INDIANAPOLIS — The governor of Indiana signed the state “Religious Freedom Restoration Act” into law on Thursday, resisting critics who asserted that the legislation would allow people of faith to “discriminate” against homosexuals.
Gov. Mike Pence signed SB 101 into law in a closed ceremony, with an estimated 70 t0 80 invited guests attending the event.
“Today I signed the Religious Freedom Restoration Act, because I support the freedom of religion for every Hoosier of every faith,” he said in a statement. “The Constitution of the United States and the Indiana Constitution both provide strong recognition of the freedom of religion but today, many people of faith feel their religious liberty is under attack by government action.”
The bill mirrors the federal Religious Freedom Restoration Act, which was signed into law in the 1990’s by then-President Bill Clinton. The legislation prohibits the government from “substantially burden[ing] a person’s exercise of religion,” unless there is a compelling government interest and the least restrictive means is used in furthering the interest.
Pence noted that while the federal government provides religious freedom protections, some states do not.
“Last year the Supreme Court of the United States upheld religious liberty in the Hobby Lobby case based on the federal Religious Freedom Restoration Act, but that act does not apply to individual states or local government action,” he said. “In order to ensure that religious liberty is fully protected under Indiana law, this year our General Assembly joined those 30 states [who have passed local legislation] and the federal government to enshrine these principles in Indiana law, and I fully support that action.”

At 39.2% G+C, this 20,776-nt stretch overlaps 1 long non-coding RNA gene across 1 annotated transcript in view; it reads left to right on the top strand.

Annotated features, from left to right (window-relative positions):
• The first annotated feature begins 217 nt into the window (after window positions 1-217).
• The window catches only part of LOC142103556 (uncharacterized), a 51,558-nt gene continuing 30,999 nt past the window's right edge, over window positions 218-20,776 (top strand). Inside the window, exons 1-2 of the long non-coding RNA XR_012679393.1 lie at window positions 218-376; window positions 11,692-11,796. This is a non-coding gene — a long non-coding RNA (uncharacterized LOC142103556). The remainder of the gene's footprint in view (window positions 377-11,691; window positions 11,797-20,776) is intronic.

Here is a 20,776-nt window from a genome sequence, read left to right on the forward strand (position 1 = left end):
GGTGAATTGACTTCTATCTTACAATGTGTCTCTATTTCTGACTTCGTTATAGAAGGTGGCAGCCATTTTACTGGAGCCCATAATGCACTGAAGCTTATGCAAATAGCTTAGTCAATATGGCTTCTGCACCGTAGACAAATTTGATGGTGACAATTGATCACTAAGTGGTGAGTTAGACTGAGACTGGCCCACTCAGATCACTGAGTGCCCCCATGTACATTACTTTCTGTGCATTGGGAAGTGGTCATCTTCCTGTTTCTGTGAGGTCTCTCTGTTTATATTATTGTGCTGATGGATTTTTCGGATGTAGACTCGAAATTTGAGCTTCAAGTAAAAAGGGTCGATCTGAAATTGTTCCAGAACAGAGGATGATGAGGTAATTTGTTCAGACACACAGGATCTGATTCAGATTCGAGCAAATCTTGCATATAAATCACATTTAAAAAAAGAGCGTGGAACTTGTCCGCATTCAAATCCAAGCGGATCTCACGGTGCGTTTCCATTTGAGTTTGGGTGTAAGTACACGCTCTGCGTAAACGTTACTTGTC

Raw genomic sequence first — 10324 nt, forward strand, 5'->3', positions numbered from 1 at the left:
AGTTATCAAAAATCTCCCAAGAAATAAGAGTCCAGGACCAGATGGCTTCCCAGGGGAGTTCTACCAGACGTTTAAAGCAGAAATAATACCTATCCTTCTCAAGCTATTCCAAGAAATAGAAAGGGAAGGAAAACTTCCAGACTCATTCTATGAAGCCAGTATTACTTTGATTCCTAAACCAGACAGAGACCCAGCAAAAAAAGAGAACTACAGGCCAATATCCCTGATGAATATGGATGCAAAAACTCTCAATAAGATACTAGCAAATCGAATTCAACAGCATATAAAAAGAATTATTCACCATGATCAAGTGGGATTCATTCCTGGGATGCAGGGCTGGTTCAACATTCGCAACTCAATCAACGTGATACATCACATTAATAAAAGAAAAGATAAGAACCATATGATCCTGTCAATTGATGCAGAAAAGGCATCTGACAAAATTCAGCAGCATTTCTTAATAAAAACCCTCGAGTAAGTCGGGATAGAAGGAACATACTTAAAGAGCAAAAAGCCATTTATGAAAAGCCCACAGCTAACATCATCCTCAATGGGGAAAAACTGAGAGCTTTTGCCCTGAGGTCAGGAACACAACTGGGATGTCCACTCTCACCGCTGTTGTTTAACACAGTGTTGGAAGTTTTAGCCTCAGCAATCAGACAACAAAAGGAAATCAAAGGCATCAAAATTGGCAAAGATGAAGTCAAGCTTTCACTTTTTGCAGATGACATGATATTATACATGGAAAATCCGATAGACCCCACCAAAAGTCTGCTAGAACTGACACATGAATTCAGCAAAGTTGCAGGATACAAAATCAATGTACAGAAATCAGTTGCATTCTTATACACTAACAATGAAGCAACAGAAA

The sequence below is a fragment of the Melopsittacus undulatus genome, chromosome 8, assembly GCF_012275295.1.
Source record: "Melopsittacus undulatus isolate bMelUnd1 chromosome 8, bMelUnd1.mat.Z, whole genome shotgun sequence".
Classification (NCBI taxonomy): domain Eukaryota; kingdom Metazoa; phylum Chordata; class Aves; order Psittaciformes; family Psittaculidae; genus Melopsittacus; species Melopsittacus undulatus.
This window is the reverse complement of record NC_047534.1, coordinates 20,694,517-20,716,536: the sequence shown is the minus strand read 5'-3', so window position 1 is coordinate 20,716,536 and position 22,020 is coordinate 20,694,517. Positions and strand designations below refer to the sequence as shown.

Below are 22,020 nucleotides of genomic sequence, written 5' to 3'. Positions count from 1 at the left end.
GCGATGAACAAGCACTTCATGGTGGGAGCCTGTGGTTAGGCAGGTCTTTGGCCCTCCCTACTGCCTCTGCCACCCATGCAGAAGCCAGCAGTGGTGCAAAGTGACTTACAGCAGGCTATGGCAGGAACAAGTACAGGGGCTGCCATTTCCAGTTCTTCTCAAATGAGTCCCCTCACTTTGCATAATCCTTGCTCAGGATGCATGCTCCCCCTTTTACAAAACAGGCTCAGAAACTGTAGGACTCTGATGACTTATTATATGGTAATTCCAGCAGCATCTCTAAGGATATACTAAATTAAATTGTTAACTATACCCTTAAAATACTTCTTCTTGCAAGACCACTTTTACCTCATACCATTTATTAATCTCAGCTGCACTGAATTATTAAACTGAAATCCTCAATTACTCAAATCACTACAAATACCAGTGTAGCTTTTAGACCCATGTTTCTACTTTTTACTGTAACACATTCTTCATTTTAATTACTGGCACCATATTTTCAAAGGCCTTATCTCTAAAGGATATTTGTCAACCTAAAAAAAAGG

States that have preceded Indiana in passing a Religious Freedom Restoration Act include Pennsylvania, Virginia, Florida, Oklahoma, Texas, Illinois and Connecticut.
While some have stated that the bill will open the door for discrimination against homosexuals, Pence refuted such claims as the law mentions nothing about homosexuality or any particular issue at all.
“This bill is not about discrimination, and if I thought it legalized discrimination in any way in Indiana, I would have vetoed it. In fact, it does not even apply to disputes between private parties unless government action is involved,” he said. “For more than twenty years, the federal Religious Freedom Restoration Act has never undermined our nation’s anti-discrimination laws, and it will not in Indiana.”
“Indiana is rightly celebrated for the hospitality, generosity, tolerance, and values of our people, and that will never change,” Pence stated. “Faith and religion are important values to millions of Hoosiers and with the passage of this legislation, we ensure that Indiana will continue to be a place where we respect freedom of religion and make certain that government action will always be subject to the highest level of scrutiny that respects the religious beliefs of every Hoosier of every faith.”
Pence is a professing Christian and attends Community Church in Greenwood, Ind.